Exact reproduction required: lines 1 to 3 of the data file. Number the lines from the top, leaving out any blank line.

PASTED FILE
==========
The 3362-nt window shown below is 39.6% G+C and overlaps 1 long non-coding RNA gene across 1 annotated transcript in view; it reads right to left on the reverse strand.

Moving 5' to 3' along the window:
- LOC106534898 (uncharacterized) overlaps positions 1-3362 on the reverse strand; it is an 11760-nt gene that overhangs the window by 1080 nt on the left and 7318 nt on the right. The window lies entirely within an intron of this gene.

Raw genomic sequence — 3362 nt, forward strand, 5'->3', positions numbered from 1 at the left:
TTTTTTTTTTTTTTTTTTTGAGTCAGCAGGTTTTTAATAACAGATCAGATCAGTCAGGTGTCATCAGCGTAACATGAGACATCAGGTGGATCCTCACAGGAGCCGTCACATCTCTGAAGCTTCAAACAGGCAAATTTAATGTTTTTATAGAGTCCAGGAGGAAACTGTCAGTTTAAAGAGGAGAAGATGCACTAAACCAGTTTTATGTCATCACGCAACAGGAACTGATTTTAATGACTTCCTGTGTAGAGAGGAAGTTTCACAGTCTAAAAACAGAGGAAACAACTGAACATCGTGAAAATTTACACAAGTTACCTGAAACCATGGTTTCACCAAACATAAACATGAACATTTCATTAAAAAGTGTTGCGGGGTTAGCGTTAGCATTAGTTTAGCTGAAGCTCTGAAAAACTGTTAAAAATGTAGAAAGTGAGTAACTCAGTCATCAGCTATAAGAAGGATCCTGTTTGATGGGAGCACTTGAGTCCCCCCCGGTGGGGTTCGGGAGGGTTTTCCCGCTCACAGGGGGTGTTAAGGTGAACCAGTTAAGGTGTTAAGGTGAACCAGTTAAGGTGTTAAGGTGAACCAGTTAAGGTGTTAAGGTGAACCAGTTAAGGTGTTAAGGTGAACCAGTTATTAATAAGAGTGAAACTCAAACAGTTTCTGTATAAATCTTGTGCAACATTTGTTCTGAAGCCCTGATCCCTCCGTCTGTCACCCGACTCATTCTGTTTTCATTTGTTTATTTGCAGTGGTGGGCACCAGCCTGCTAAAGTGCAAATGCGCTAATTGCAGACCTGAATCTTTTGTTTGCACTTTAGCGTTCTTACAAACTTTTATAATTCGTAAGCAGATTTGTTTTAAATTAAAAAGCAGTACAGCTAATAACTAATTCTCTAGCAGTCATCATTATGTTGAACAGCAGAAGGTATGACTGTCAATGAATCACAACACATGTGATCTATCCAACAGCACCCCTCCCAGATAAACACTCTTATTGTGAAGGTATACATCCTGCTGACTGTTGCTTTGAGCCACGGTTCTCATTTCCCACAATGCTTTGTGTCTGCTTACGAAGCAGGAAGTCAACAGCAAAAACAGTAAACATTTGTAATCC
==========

The 3362-nt window shown below is 39.6% G+C and overlaps 1 long non-coding RNA gene across 1 annotated transcript in view; it reads right to left on the reverse strand.

Moving 5' to 3' along the window:
- LOC106534898 (uncharacterized) overlaps positions 1-3362 on the reverse strand; it is an 11760-nt gene that overhangs the window by 1080 nt on the left and 7318 nt on the right. The window lies entirely within an intron of this gene.